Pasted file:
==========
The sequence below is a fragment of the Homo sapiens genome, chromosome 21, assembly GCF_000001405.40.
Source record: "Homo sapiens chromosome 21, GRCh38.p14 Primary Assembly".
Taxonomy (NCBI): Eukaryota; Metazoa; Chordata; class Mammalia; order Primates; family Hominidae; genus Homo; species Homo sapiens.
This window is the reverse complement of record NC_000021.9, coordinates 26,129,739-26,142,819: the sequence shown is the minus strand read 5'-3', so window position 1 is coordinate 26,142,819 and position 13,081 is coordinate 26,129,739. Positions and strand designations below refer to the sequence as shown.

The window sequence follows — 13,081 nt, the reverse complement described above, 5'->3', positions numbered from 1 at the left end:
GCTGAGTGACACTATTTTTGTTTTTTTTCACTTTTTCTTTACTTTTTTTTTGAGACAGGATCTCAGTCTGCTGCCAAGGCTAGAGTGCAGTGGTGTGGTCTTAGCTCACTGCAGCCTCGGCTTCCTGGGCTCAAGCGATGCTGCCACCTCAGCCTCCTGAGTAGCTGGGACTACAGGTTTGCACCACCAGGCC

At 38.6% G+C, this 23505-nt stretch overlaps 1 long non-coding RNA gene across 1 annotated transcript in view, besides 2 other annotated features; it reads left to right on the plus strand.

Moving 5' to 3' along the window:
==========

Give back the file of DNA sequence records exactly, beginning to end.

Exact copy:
The sequence below is a fragment of the Homo sapiens genome, chromosome 21, assembly GCF_000001405.40.
Source record: "Homo sapiens chromosome 21, GRCh38.p14 Primary Assembly".
Taxonomy (NCBI): Eukaryota; Metazoa; Chordata; class Mammalia; order Primates; family Hominidae; genus Homo; species Homo sapiens.
This window is the reverse complement of record NC_000021.9, coordinates 26,129,739-26,142,819: the sequence shown is the minus strand read 5'-3', so window position 1 is coordinate 26,142,819 and position 13,081 is coordinate 26,129,739. Positions and strand designations below refer to the sequence as shown.

The window sequence follows — 13,081 nt, the reverse complement described above, 5'->3', positions numbered from 1 at the left end:
GCTGAGTGACACTATTTTTGTTTTTTTTCACTTTTTCTTTACTTTTTTTTTGAGACAGGATCTCAGTCTGCTGCCAAGGCTAGAGTGCAGTGGTGTGGTCTTAGCTCACTGCAGCCTCGGCTTCCTGGGCTCAAGCGATGCTGCCACCTCAGCCTCCTGAGTAGCTGGGACTACAGGTTTGCACCACCAGGCC

At 38.6% G+C, this 23505-nt stretch overlaps 1 long non-coding RNA gene across 1 annotated transcript in view, besides 2 other annotated features; it reads left to right on the plus strand.

Moving 5' to 3' along the window: